NEW YORK — One thing you never hear in an American household is, “Honey, hurry in here, the luge is about to start.” Luge is a “sport” where two men push a sled and then just let gravity take over.
I have long been an advocate of postponing the Winter Olympics eight years just to see if anyone noticed. Let’s face it — some sports are just too white. Take curling. Curling is not a sport; it is a drinking game. The winners should get free appetizers and drinks, not medals.
It is not that I want to see the U.S. in a position where we can lose to Iceland. It’s just that Winter Olympic “sports” seem so unnecessary. No doubt there are some good athletes, but the whole spectacle reminds me of what Winston Churchill said when he had to watch trained circus dogs walk on their hind legs: “It’s not that they don’t do it well, it is that they do it at all.”
What I find interesting about these Winter Olympics is seeing how the iron-fisted Russian president has handled everything. First, Putin said he would enforce his strict "no gay" ban. Then he spent $51 billion (the most ever) to build the venue. I speculate that almost $2 billion made its way through the cronyism and government bureaucracy and into the facilities, which is a higher percentage than Solyndra got, but not enough for the hotels to be decently designed and attractive. The lesson here is that when you ban gays, you cannot expect fabulous interior design.
Even the Russian warm-up suits look like a gaudy 1980s disco design.
Considering that there were no gays in Russia, the opening ceremony music and ice dancing went well. One small glitch happened when one of the Olympic rings did not open. The over-and-under is that within 30 days the person responsible for the glitch will be found with 45 bullet holes to his head or, as they call it in Putin’s Russia, "death by natural causes."
The opening ceremony producers were so scared to let Putin know of the foul-up that they spliced together rehearsal footage showing the five Olympic rings functioning properly. It was the same footage shown on Russian TV. The media relationship there is similar to Obama's relationship with NBC News in the U.S.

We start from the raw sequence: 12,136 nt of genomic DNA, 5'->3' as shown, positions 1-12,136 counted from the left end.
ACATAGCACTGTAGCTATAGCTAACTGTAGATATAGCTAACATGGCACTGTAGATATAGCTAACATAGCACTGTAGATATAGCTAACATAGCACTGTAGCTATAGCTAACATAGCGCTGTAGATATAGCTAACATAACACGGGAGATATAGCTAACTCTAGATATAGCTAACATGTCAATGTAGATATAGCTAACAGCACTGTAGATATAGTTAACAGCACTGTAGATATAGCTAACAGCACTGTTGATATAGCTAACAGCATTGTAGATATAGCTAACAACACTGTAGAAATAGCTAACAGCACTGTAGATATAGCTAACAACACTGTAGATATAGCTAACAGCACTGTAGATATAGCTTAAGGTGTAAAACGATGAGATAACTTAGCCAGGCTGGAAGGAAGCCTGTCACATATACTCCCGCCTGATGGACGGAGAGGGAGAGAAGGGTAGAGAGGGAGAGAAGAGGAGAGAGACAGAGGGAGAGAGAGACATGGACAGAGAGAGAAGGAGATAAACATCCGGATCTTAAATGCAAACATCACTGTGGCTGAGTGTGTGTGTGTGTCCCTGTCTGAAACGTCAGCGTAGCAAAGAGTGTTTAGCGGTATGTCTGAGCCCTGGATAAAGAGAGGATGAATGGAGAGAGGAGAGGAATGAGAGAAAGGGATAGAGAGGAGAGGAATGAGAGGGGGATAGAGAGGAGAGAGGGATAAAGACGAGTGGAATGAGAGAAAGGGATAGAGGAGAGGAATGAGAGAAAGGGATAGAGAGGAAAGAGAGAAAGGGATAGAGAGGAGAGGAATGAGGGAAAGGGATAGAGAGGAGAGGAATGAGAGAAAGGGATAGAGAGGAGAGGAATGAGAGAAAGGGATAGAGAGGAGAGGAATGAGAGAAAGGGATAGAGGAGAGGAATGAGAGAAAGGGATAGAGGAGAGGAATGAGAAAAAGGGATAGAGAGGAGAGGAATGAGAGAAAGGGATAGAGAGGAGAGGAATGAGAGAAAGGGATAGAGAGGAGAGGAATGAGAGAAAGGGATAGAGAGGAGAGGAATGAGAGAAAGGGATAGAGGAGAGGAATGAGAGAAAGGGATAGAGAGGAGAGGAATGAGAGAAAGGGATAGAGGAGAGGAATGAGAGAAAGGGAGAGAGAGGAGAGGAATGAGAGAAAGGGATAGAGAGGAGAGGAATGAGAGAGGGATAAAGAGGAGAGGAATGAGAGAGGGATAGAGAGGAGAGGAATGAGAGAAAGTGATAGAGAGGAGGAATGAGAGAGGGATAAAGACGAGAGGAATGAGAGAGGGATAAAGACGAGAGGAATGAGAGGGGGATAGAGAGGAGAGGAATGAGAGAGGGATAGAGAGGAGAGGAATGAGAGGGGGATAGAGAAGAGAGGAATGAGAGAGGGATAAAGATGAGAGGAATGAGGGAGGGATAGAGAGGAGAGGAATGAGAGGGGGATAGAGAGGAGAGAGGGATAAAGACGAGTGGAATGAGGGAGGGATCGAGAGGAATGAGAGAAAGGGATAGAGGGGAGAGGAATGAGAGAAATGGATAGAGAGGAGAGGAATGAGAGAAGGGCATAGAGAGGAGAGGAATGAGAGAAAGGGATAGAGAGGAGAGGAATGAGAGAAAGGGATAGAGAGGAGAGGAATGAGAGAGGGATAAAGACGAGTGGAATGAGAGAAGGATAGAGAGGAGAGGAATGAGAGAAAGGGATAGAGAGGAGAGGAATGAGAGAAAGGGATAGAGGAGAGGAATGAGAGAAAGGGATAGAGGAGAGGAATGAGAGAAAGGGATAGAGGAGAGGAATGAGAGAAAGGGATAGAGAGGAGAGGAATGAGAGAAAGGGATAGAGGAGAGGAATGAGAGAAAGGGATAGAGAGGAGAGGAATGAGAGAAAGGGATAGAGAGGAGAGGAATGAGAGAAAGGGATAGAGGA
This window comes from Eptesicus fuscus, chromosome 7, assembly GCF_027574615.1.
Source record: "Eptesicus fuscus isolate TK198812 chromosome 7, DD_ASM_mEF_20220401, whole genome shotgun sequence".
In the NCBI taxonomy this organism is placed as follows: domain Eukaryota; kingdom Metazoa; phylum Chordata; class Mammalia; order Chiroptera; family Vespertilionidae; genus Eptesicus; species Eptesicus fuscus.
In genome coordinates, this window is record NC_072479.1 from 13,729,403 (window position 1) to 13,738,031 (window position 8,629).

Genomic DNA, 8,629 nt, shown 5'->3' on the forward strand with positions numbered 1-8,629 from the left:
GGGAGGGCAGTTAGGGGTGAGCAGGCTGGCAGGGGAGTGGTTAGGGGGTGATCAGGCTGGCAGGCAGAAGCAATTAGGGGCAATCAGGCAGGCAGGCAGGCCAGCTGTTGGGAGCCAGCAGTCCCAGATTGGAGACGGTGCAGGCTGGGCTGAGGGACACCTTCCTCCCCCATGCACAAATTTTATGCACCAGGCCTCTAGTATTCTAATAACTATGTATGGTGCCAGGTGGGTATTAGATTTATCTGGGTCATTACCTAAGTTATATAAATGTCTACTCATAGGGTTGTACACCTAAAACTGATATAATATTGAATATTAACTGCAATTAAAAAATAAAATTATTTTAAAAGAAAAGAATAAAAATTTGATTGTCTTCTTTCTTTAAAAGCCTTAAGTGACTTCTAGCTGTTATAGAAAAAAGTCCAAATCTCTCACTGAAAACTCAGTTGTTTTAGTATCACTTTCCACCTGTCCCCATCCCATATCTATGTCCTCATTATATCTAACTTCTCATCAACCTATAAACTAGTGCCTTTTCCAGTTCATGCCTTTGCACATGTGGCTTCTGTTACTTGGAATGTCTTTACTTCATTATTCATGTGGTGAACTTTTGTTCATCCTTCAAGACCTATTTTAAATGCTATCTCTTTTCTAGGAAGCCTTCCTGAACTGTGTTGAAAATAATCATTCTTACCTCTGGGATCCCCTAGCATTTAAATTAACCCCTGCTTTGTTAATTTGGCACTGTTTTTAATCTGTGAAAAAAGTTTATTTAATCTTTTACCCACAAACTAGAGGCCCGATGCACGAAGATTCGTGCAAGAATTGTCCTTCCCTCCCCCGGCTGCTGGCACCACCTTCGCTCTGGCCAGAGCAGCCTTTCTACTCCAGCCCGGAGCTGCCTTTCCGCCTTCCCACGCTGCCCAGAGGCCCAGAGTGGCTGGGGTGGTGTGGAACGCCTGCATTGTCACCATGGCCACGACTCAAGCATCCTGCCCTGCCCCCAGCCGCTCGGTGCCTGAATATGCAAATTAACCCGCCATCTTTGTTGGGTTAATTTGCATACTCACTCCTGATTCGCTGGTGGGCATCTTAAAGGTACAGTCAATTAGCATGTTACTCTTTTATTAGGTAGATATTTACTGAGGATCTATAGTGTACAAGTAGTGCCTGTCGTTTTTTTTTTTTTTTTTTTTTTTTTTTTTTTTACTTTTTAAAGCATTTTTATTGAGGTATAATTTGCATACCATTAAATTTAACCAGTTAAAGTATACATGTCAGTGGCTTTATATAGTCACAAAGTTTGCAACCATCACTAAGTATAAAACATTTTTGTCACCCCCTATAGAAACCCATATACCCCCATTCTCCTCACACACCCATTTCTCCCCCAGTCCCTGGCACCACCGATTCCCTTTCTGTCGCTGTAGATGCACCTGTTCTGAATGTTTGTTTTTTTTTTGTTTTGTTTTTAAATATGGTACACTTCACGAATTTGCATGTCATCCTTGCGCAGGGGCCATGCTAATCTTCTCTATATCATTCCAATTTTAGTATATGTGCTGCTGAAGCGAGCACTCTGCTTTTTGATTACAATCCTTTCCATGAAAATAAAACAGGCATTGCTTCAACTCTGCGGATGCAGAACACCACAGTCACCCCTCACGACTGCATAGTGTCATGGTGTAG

So far, the death toll has been well within the margin of error for a Russian-run Olympics. By mid-games everything was running well. Even France stopped instinctively surrendering when they heard the starter's gun.
It is good to see Putin wanting to reintroduce his country to the community of nations. With his testosterone and his nukes, it is best we all get along with each other. An isolated and angry Russia would not be good for the rest of the world.
Back at home, Obama has started to channel his inner Putin with the way he has gone after his detractors. His IRS and Attorney General’s office have gone after "enemies of the statist" big time. It’s a sad day when NSA whistleblower Edward Snowden feels safer in Putin’s Russia than in the United States.
As we once had with the Tea Party, Russia said it would allow citizens to hold protests in Sochi. Protestors would be allowed to voice their opposition views in designated protest zones, also known as Siberian gulags.
One thing is clear. The old Soviet Union is working its way toward American style, free-market democracy while we are running away from it.
Soon the games will finally end. What will endure is what we learned about the evolving Russia. Most Americans' understanding of world affairs is limited to eating at the International House of Pancakes. Unless we invade a country, we don’t bother to learn anything about it. Even then, we only learn about the country after we have occupied it.
When Putin’s other girlfriend douses the Olympic torch to end the games, there will be a welcome sigh of relief. Putin, a man who enjoys releasing pictures of himself shirtless, will be proud and smug in his assurance that, under his anti-gay policies, nothing will be allowed to be flaming too long in his Russia.
Ron Hart, a libertarian syndicated op-ed humorist, award-winning author and TV/radio commentator, can be reached at Ron@RonaldHart.com or visit www.RonaldHart.com.